California's Marijuana Legalization Dilemma

Leon Mezzetti, Criminal Defense Attorney, Marijuana Lawyer

California may be on a collision course with the federal government when it comes to drug policy. The state recently passed Proposition 64, which removed marijuana and its derivatives from California's controlled substances statutes and established a regulatory scheme making recreational marijuana accessible to adults over 21 years of age. Consistent with its purpose of legalizing marijuana in California, Prop 64 also precludes state and local assistance to federal agencies seeking to enforce federal marijuana laws within the state.

While the federal government has implicitly accepted state decriminalization of marijuana for medical use in California and other states, it has not previously had to deal with the sort of widespread marijuana legalization enabled by Prop 64. The federal government will be forced to choose between largely ignoring federal marijuana law violations or dramatically stepping up resources to enforce federal marijuana laws without state or local cooperation. Either way, the likely outcome is an arbitrary enforcement scheme in which most Californians producing, selling or using marijuana do so freely, while those few ensnared by federal authorities suffer criminal penalties.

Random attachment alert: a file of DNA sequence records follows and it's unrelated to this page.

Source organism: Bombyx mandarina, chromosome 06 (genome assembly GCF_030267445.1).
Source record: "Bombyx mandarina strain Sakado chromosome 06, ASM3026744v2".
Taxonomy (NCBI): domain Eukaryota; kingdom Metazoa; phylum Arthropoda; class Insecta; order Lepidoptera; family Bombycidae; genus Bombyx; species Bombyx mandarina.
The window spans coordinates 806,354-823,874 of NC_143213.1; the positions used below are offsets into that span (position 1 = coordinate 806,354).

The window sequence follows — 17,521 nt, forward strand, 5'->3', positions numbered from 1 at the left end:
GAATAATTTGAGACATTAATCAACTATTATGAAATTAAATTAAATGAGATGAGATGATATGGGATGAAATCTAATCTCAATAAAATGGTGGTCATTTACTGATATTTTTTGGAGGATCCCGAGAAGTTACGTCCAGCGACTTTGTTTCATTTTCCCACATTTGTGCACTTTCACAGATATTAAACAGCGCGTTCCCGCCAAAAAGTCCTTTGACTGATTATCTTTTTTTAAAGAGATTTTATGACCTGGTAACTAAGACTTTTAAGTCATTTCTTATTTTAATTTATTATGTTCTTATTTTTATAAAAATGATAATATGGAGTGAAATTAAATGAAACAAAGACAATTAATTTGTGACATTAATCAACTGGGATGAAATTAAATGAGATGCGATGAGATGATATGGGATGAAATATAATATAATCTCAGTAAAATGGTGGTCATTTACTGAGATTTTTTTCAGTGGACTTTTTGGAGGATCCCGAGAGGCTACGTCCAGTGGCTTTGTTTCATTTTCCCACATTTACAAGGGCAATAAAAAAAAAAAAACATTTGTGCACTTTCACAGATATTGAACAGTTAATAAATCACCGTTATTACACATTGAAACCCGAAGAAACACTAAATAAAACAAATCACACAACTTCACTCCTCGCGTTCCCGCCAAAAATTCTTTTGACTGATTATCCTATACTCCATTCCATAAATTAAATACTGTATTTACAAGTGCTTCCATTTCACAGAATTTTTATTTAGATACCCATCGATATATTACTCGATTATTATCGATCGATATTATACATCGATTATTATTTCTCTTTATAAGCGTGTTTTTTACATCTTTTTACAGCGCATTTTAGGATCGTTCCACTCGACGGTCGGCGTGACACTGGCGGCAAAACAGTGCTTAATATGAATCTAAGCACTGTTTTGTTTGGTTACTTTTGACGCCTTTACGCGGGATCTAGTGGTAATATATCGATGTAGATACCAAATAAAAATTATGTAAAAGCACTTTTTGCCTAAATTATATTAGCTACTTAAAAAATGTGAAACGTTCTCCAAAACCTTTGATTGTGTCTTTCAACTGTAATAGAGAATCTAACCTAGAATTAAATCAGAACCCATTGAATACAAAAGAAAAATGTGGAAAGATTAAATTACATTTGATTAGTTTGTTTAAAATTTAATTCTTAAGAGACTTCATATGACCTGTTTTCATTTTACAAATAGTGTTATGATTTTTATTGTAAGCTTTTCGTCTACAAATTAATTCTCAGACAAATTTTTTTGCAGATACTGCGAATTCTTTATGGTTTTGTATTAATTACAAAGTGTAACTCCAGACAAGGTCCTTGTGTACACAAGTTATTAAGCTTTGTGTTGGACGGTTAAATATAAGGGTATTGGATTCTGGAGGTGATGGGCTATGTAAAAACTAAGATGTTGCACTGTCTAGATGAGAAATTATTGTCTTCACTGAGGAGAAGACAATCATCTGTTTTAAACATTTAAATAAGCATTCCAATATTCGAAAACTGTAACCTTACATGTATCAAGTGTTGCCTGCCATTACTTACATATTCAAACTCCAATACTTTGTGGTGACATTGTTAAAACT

With local and state law enforcement currently responsible for 95 percent of the country's marijuana arrests - there were nearly half a million marijuana arrests in California between 2006 and 2015 - the significance of California's legalization scheme to evenhanded application of federal drug policy is tremendous. Californians who produce, sell or use marijuana could find themselves caught in the crosshairs of federal agents determined to quash California's move toward independence from federal drug laws.

On the other hand, with an October, 2016 Nationwide Gallup Poll showing support for marijuana legalization at an all-time high, California may have chosen the optimal time to largely decriminalize the drug. Nationally, 60 percent of the population favors legalization of marijuana. In California, support for marijuana legalization is also favored by a majority- Pegged at 58 percent by polls cited by the Drug Policy Alliance. The number of Americans supporting marijuana legalization has grown steadily to record levels in the past decade.

If California prevails, Prop 64 may be hailed on several fronts for clearing overcrowded prisons of nonviolent marijuana offenders and shoring up the state's budget with a badly needed $3.1 billion.

What remains to be seen is whether legalization through Prop 64 would be the first nail in the coffin of unpopular federal drug policies or whether the federal government would pour resources into crushing the rebellion.

For further reading: Cannabis in California, Wikipedia